From the “No, it’s not the 3776 Century” file, I present the…
Platinum 3776 Balance Maestro Fountain Pen (PTB-5000B)
Nib: Extra Fine
Filling System: Cartridge/Converter (proprietary)
About the Pen:
Before I start telling you what this pen IS, let me begin with what it ISN’T. This is not the 3776 Century, Platinum’s highly lauded, entry-level gold-nibbed pen that’s at the top of many a “Recommended Fountain Pens” list. This review is for the Balance Maestro, the Century’s little cousin. It’s still part of the 3776 lineup and still an excellent writer. But unlike the Century, it’s more of a general entry-level fountain pen. It has a simpler design, sports a steel nib instead of the 14k gold nib found on the Century (although it is gold plated), and is does not have the slip-and-seal mechanism inside the cap.
There is also another Platinum Balance design (PGB-3000) that’s more sleek & modern looking (and I think more common among retailers).
The subject of this review is the “3776 Balance Maestro” edition (PTB-5000B), which has the simpler, less expensive parts of the standard Balance, but with the classic 3776 styling. Okay, now that we have that straight, let’s talk about the 3776 Balance Maestro!
In many respects, the Platinum 3776 Balance Maestro falls in line with most of the other common Japanese pen models. Optimists will say it has a classic cigar shape to it. Pessimists will say it’s nondescript at best, boring at worst. It definitely resembles the 3776 Century…and classic models from other companies (compare it to the Pilot Custom 74, the Sailor 1911, Montblanc 146). Other than that, I’m not sure how much I can add that hasn’t already been said about all those other cigar-shaped pens.
They make this model in just two colors: Black and Wine Red, both of which have gold furniture. The entire body is made of acrylic resin. It’s very lightweight, but it doesn’t feel cheap. It’s actually pretty glossy and shiny.
The barrel itself is a single piece of resin. It has no end cap or blind cap, instead the barrel gently tapers down toward the end, where it’s just rounded off.
The section is the same size and shape as the 3776 Century. It has an even taper down from the barrel toward the nib, where it ends in a gold ring that flares out a bit. It’s not a long section, but it’s not too short, either. There’s plenty of room for my fingers, although if you tend to hold your pens a little farther back from the nib, you may find your fingers resting on the barrel threads. Fortunately, the threads aren’t sharp at all, so it’s not uncomfortable to write like that.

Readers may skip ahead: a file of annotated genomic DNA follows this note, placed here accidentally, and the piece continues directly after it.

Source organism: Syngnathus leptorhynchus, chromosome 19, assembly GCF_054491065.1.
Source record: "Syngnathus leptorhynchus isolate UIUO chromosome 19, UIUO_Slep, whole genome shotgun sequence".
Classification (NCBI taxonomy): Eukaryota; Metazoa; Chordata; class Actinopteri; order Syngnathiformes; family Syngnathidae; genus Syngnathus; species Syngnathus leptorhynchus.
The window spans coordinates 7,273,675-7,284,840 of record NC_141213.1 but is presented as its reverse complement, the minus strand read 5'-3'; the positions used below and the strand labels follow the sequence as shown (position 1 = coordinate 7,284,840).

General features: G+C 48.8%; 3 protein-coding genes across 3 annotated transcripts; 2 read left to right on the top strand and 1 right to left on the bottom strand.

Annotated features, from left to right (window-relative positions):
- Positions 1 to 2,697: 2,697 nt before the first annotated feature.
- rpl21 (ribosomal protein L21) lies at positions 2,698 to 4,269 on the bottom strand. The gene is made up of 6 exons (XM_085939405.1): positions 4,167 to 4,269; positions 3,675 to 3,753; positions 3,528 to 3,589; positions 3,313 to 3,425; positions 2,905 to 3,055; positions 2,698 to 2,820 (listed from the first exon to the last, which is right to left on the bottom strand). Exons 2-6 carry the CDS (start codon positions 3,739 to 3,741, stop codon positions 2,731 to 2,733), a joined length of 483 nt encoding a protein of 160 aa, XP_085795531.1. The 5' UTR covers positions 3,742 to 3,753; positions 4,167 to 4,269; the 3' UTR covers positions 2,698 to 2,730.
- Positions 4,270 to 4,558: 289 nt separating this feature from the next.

The cap is where all the fancy happens…if you can call it fancy. The finial is a simple rounded dome, the same color as the rest of the body. Although, it’s a bit oblong, shaped more like the pointy end of an egg than a dome.
The clip is a standard 3776 clip, identical to the one on the Century.
And the cap sports a gold band with Platinum #3776 Japan engraved around it. This is easily my least favorite part of the pen. I don’t care for the engraving…I think it looks a little cheap. The engraving is shallow and the font is less than classy. The cap band isn’t a uniform shape. It’s tapered/beveled at the bottom, and the engraved text is floated in the middle of the flat portion, so it falls much closer to the top edge of the band than it does the bottom. Also, the baseline for the text is uneven. The word Japan sits a little higher on the band than the word Platinum. I think it’s a little sloppy.
And finally, we come to the simple, but elegant nib. If you’ve ever used a Platinum fountain pen, you already know the nibs are pretty special. Most of the hoopla is focused on their gold nibs, but I’ve found their steel nibs to be just as capable (I also have a couple Preppy models, and they have fantastic nibs for being $4 pens). Platinum’s nibs definitely have their own style. They’re a lot flatter than the nibs from most other brands, with shoulders that are folded down more sharply around the feed. Being that it’s gold plated, it looks just like the 3776 Century’s nib (albeit without the karat marker). Platinum dispenses with the fancy scrollwork, instead using a double line that runs up the edges of the tines, with a little electric-looking wave shape at the slit. Below the breather hole, it has #3776, followed by the company’s “P” logo, and finishing up with a couple Japanese characters, which I assume indicate the nib grade (extra fine in this case).